Apr11

New Animal Welfare Program Available to Egg Farmers

A new animal welfare program has been developed for egg farmers that provides the scientific references from 42 research articles substantiating the provisions in the guidelines.  These guidelines have been submitted to the Food Marketing Institute and the National Grocers Association as another option for egg farmers to incorporate into their production practices in response to the animal welfare concerns of consumers requesting science-based standards of production.

The National Association of Egg Farmers is offering this voluntary program free-of-charge to its members.

Today's modern, conventional farming methods provides animals in the care of farmers, protection from inclement weather, predators, and in the case of caged chickens, a year-around supply of optimal temperatures.

The goal of these science-based production practices is to qualify with published research the health and welfare of livestock and to demonstrate the farmer's abiding by the moral obligatoion to provide a healthy environment for the chickens.

Mar28

National Association of Egg Farmers Sends Support for WSJ Op-Ed

We fully support the Op-Ed by Will Coggin in the March 26th edition of the Wall Street Journal entitled “California Flies the Constitutional Coop.” Mr. Coggin’s Op-Ed correctly noted that California is assuming the role of determining the commerce of eggs which is a violation of the U.S. Constitution Article 1, Section 8, Clause 3 granting the U.S. Congress the power to regulate commerce between the States.  California Title 3 Section 1350 of the CA Code of Regulations requires out-of-state egg farmers selling eggs in California to implement CA’s Salmonella  reduction which goes beyond the federal guidelines under FDA’s food safety standards for eggs (Title 21, Code of Federal Regulations, Part 118 [21 CFR Part 118], “Production, Storage, and Transportation of Shell Eggs).  This action to regulate commerce is why 5 other states have joined the initiative behind Missouri’s Attorney General Chris Koster’s lawsuit against the California Attorney General along with members of the California Department of Food and Agriculture.  Those states are Iowa, Nebraska, Oklahoma, Kentucky and Alabama.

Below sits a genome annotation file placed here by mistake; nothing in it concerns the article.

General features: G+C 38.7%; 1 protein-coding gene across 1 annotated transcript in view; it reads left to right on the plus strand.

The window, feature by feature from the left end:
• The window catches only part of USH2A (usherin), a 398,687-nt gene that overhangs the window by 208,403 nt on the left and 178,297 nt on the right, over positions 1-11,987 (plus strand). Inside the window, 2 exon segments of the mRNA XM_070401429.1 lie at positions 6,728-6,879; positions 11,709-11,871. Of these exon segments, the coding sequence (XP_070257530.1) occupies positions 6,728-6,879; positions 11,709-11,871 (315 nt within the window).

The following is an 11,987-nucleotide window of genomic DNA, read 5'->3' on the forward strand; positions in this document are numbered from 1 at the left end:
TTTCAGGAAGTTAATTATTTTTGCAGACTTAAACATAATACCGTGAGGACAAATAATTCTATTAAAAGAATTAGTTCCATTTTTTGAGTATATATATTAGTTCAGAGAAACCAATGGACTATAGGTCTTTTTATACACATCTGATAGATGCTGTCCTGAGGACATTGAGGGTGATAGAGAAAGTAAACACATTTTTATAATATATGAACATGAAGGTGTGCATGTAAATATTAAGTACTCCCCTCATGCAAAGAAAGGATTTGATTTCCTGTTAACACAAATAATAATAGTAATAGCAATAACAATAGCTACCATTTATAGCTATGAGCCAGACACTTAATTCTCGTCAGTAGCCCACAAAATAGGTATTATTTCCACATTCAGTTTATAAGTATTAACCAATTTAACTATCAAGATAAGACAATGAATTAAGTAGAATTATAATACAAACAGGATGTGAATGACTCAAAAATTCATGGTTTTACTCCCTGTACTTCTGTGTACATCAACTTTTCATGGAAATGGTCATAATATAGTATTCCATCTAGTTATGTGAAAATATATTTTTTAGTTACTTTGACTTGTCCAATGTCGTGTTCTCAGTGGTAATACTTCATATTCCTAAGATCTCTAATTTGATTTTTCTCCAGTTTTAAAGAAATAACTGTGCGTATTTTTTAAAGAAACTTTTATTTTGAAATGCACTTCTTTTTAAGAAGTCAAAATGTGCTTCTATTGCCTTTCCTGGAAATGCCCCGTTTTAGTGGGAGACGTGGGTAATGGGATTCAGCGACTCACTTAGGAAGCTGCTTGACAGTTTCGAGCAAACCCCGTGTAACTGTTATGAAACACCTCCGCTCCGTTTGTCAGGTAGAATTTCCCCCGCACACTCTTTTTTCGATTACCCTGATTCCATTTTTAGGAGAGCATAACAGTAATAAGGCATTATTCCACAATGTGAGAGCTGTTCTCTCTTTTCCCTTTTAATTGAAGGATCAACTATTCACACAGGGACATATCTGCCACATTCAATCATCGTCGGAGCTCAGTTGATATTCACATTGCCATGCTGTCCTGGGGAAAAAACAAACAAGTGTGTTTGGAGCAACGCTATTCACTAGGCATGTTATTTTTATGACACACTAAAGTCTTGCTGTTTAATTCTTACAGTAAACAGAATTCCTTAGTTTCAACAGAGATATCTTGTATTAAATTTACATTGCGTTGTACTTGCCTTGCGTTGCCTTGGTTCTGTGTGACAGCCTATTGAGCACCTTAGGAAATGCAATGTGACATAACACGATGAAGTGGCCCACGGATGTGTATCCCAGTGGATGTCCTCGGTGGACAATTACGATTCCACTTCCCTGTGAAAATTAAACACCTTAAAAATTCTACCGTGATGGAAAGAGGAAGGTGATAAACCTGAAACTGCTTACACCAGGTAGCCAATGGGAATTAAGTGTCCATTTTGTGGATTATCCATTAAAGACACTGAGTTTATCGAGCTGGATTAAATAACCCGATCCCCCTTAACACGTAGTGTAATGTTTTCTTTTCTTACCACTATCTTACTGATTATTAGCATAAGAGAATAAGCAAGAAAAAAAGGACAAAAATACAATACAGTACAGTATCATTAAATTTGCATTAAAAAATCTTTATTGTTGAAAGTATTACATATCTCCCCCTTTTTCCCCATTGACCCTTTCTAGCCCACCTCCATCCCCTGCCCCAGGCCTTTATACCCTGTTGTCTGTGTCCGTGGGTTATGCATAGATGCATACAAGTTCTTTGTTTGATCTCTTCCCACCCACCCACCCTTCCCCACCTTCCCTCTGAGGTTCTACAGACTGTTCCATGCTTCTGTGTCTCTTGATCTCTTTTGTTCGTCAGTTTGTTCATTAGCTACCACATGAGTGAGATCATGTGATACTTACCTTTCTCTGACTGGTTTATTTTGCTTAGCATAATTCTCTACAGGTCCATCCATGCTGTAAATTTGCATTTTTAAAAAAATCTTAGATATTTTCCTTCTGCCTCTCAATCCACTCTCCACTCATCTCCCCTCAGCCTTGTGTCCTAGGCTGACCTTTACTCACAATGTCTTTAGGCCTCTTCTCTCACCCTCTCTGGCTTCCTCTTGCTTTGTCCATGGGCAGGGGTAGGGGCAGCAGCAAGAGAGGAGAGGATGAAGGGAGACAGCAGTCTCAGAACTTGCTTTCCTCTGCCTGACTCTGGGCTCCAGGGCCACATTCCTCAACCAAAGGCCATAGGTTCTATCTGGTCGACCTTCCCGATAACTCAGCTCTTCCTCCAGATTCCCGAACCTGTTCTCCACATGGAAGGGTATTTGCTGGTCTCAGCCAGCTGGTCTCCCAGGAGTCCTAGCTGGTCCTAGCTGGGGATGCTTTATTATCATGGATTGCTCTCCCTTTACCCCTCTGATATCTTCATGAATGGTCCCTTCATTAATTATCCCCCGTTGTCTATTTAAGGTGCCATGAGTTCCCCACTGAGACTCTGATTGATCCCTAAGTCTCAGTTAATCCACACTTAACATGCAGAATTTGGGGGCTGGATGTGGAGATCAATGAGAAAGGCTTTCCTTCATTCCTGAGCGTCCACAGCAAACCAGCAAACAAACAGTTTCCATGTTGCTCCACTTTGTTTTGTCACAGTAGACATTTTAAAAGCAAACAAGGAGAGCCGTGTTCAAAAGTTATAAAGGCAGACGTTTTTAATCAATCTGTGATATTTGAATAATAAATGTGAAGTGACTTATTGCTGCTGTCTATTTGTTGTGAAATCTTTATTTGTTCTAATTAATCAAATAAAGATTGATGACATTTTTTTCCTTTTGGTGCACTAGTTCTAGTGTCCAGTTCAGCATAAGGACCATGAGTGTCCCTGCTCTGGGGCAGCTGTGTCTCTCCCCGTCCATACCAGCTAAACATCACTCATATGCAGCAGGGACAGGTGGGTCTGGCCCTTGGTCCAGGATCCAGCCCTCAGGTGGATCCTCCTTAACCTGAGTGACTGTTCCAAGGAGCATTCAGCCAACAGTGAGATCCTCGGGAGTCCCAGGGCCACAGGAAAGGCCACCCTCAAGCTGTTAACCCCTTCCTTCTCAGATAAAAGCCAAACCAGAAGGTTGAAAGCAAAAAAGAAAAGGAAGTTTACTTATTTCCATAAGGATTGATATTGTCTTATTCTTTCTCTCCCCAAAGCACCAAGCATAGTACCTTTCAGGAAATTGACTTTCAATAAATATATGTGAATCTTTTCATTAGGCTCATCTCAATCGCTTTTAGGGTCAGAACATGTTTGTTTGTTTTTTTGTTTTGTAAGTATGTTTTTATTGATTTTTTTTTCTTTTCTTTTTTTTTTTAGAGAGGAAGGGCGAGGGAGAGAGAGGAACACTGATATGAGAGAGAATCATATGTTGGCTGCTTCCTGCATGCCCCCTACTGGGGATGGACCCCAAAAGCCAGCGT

California has also claimed in other newspapers that food safety, quality, and welfare were reasons for supporting this regulation.  Consider the following evidence in rebuttal.

 

As it relates to food safety, Dr. R.K. Gast at the U.S. Department of Agriculture Southeast Regional Laboratory in Athens, GA along with 3 other scientists recently published their findings that there is no significant differences (P > 0.05) in the frequency of egg contamination  by Salmonella in chickens housed in conventional cages as compared to enriched cages, the ones promoted by California in their regulation. (Poultry Science 2014 Mar;93(3):728-33. doi: 10.3382/ps.2013-03641).

 

California claimed better quality eggs.  However, the Coalition for Sustainable Egg Supply is reporting on their website that their research showed that egg quality was not impacted by hen housing systems (http://www2.sustainableeggcoalition.org/). 

 

California claimed better welfare with their enriched cages as compared to conventional cages.  This too has been shown to be faulty. The American Veterinary Medical Association (AVMA) in 2010 released a report on the welfare implications of various kinds of housing. (www.avma.org/issues/animal_welfare/cage_noncage_systems.asp) The report concluded consumers need to balance the hen’s freedom against exposure to potential hazards such as disease vectors and the cannibalism caused by pecking. Certainly cannibalism and pecking are welfare issues, and in conventional cages where the number of chickens is minimized, these concerns are also reduced compared to other systems.

 

Dr. Kenneth Anderson, NC State University, presented his research findings to delegates at the 2010 Midwest Poultry Federation Convention March 16-18, 2010 where he noted that chickens reared in conventional cages (310 sq. cm/bird) had significantly greater numbers of Grade A eggs, significantly greater numbers of total eggs produced, and significantly better feed conversion rates (meaning a lower carbon footprint), and a better immune response (meaning better able to resist disease).  Certainly these are indicators of a healthier chicken and thus better welfare.